One finds no mention in The Silmarillion of Nellas, a Sindarin Elf-maid of Doriath, despite her significant presence in the childhood of Túrin. Her connections to the young son of Húrin encompass those of companion, quasi-nursemaid, and teacher. The first mention of Nellas is in the Narn i Hîn Húrin in the Unfinished Tales and, as part of that narrative, her involvement in the story carries over into the pages of the later compilation The Children of Húrin, where she is described in the index of names as an “Elf of Doriath, friend of Túrin in his boyhood.”1
Nellas is advised by Melian, who took a particular interest in Túrin’s welfare, to keep close watch on the boy.2
In the years of his childhood in the kingdom of Doriath Túrin was watched over by Melian, though he saw her seldom. But there was a maiden named Nellas, who lived in the woods; and at Melian’s bidding she would follow Túrin if he strayed in the forest, and often she met him there, as it were by chance.3
The next mention of the companionship of Nellas and Túrin could lead a reader to believe that she is quite young: “Then they played together, or walked hand in hand; for he grew swiftly, whereas she seemed no more than a maiden of his own age, and was so in heart for all her elven-years.”4 Clearly, however, she must have been an adult, as the phrase “for all her elven-years” implies, and further, a responsible one to have been entrusted by Melian with the welfare of this precious child of the Edain, who bears the liability of the fragility of his short-lived breed.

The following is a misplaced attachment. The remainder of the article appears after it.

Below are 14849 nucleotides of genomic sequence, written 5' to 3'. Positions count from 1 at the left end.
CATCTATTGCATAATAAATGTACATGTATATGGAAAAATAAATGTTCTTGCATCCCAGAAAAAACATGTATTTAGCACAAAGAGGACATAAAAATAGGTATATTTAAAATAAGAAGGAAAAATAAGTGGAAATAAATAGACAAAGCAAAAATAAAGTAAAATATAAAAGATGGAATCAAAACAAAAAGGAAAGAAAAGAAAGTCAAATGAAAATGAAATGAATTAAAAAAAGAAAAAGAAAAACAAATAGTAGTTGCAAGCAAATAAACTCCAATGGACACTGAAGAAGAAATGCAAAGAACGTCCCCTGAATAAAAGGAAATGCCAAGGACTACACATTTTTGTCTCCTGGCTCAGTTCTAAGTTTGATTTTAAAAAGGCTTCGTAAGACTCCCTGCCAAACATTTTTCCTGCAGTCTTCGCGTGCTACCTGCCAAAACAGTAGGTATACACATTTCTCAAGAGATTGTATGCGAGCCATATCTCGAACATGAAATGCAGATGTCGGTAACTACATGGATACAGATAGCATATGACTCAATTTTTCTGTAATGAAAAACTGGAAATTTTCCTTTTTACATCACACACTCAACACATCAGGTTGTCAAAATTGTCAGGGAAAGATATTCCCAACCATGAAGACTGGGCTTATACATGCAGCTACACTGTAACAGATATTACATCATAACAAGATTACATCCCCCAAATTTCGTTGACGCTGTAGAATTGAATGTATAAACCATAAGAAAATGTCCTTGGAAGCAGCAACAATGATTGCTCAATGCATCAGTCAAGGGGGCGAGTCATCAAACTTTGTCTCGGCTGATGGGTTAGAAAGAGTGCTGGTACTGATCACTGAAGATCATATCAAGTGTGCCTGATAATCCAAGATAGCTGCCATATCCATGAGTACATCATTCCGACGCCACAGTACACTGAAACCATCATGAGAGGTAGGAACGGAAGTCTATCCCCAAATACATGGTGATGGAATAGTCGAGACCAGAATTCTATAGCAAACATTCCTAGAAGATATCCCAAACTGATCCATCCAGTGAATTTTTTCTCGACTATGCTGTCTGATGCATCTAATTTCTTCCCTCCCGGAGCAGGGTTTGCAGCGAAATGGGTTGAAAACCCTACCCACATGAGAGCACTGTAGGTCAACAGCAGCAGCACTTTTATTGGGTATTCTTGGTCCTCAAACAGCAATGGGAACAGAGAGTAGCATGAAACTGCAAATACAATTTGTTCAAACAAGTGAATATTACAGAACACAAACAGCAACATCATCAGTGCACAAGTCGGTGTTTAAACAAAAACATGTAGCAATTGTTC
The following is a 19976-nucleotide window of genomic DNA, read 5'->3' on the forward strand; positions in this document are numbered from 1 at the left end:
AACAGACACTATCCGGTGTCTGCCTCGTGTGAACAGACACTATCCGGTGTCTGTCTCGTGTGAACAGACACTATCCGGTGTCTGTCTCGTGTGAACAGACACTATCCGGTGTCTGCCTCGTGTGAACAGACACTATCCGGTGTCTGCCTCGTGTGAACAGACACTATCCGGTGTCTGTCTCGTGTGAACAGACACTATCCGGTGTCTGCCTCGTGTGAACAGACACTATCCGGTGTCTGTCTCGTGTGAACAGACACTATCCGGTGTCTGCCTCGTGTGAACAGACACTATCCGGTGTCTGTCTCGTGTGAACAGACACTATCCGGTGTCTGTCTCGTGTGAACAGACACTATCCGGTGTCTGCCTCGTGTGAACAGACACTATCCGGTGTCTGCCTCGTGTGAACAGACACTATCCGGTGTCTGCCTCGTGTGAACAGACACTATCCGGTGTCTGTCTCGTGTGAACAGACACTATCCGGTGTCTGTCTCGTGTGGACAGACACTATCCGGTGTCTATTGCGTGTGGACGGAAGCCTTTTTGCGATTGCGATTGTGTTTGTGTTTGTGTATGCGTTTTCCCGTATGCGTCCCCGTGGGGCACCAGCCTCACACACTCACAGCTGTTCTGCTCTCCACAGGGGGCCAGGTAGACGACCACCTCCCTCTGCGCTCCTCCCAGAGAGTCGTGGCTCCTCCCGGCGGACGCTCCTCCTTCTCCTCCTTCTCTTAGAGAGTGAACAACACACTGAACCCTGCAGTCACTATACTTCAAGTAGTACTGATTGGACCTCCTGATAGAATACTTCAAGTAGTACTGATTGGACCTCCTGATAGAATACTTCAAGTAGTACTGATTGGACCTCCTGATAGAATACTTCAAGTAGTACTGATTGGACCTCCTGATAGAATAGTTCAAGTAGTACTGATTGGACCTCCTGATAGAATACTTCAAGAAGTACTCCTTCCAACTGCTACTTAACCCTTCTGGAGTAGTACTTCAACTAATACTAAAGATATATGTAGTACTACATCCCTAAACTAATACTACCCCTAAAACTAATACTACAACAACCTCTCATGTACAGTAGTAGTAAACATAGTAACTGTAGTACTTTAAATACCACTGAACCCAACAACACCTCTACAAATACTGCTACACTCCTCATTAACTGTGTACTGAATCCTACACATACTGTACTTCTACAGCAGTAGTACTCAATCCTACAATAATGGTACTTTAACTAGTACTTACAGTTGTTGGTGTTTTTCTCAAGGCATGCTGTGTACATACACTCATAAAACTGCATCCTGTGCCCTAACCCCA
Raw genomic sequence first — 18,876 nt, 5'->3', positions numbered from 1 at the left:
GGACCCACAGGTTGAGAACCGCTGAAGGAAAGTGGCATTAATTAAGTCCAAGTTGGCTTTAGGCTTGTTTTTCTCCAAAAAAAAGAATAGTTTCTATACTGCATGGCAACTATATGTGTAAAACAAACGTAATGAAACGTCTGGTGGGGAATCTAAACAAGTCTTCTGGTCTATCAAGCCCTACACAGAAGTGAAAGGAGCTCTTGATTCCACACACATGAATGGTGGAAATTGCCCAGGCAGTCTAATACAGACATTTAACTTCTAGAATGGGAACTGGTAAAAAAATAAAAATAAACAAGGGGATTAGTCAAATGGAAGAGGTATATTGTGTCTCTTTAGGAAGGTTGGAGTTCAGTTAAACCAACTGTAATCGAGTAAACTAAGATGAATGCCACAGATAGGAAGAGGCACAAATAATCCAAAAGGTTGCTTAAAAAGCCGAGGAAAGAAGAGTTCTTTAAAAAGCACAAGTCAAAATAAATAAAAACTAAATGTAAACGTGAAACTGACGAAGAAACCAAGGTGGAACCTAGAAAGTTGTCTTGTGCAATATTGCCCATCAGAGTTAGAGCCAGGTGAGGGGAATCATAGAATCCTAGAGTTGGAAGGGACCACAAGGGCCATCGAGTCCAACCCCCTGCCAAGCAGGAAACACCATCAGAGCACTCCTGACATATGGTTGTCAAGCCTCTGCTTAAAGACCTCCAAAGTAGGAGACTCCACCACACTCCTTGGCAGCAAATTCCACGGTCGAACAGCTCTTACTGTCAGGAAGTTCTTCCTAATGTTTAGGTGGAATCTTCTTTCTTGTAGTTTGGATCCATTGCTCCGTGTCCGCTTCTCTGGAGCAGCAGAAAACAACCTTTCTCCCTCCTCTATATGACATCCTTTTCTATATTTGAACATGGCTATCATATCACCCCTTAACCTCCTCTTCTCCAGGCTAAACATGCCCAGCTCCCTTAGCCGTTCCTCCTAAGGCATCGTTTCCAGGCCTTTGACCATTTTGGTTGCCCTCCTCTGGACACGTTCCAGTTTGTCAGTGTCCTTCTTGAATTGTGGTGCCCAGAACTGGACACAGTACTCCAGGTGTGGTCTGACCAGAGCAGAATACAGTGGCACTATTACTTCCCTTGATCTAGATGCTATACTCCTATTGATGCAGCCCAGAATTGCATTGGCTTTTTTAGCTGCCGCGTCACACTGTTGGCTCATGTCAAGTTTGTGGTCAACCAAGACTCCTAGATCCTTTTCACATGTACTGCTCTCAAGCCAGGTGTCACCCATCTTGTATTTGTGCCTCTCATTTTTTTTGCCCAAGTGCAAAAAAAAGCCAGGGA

There is in these passages a hint of a certain childlike quality in Nellas--although one must argue it is not childishness--which separates her from many of the more sophisticated inhabitants of the stone city of Menegroth. She lives among the trees, attuned to the forest, nature, and the wildlife of the territory encompassed by the protective Girdle of Melian, but never resides within the Thousand Caves. She apparently rejects the political complications she would have found in the city of Menegroth, as well as turning her back on the marvels of Sindarin technological development and cleaving instead to the forest.